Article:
The most common arguments against classical education - and why they are wrong.
Let's refute the most common arguments against classic education and the classics.
Kids don’t understand the language and syntax because it’s outdated and no one talks like that anymore - The answer to this is not to dumb down kids but to raise standards and expectations. If kids were able to understand these books some generations ago with fewer resources than modern kids today, so can modern children given the right context and educational environment.
Kids don’t read anymore, they have too much screen time and too many distractions to even want to read - This is true and needs to be addressed, it’s not just kids, parents as well are reading fewer books than ever. For students, reading for pleasure is correlated to higher academic achievement in science, history, English, and even math. Parents have to develop a family culture of reading books instead of small bite sized pieces online.
Kids don’t want to read about situations/topics that are outdated and have no relevance to their lives. A bit self-centered, no? Why should kids be incentivized to only care about issues/topics that matter to them instead of cultivating some reverence and empathy for cultures/people that came before? There’s plenty of moral and ethical lessons to be learned from the classics that can be applied to modern times.
The western canon was written by “dead white guys”. The merits of a work of literature are in its plot, characters, vocabulary, syntax, etc. There’s great female writers that are included in the western cannon, like Jane Austen and the Bronte sisters. Great literature should not be identitarian, otherwise writing under a false identify to gain praise or protection from mobs, will become the norm. Just recently, this happened in Spain.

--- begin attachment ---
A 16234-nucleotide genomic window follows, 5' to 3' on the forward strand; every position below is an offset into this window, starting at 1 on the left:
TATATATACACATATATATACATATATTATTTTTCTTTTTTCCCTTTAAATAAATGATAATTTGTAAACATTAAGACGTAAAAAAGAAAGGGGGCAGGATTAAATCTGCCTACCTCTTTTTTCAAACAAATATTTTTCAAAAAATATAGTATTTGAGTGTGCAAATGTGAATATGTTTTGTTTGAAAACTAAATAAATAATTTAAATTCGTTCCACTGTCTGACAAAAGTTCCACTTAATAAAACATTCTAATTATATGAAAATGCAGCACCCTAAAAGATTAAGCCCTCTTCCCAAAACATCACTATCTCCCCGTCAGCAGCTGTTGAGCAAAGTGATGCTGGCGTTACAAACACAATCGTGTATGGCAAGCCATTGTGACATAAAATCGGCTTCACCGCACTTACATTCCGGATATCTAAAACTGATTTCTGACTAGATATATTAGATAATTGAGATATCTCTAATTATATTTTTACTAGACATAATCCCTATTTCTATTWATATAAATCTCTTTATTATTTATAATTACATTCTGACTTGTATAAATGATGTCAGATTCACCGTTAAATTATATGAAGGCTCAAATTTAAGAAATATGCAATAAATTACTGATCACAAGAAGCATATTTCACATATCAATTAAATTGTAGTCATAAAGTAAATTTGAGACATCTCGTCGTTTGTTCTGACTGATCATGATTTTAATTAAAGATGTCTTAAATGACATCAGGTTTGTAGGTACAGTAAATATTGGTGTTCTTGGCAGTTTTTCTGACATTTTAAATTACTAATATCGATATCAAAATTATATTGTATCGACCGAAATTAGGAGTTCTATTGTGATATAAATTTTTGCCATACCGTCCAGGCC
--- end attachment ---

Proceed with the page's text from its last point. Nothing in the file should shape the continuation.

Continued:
Lastly, studying and reading the great classic books does not exclude reading contemporary books. There is room for both. However, denying the importance and relevance of the great classics, does create a generation that is largely uncultivated and does not grasp its position in the historical and cultural continuum of humanity.
In the Odyssey, Telemachus, the son of Odysseus, leaves home as part of his right of passage from boyhood to manhood, finding some help along the way, and as a way to reunite with the father who serves as the essential mentor. In the Three Little Pigs, the piglets leave home and stake a claim in the world, some with greater maturity than others. How about Jack in the Bean Stalk, Little Red Riding Hood, or Dorothy in the Wizard of Oz? These fairy stories share a rich and essential literary tradition with Homer's epic poem, the hero's journey and the essential belief that all journey stories are journeys of self-discovery. Something that makes a lot more sense when one understands the Odyssey.
When J.K. Rowling wrote the Harry Potter series, we saw two orphaned boys who served as foils of one another. The first would become Voldemort, a symbol of evil whose snake like characteristics are reminiscent of the biblical, archetypal images of evil. The second is Harry Potter who must die, only to be reborn, to ensure that humankind is free of evil, at least for a short time. Messianic figure anyone?
These are not coincidences. There is a rich literary tradition that must be imparted; it is essential to understand the concepts of literature in the past that serve as the plots, themes, archetypes, and symbols of contemporary literature. Literature doesn't happen in a vacuum nor does thinking.
Classical literature serves an essential purpose. It really requires those who know how to teach it.
Some topics never get outdated, they're just not appreciated. The problem today is forgetting the legacy that should have been treasured from the past.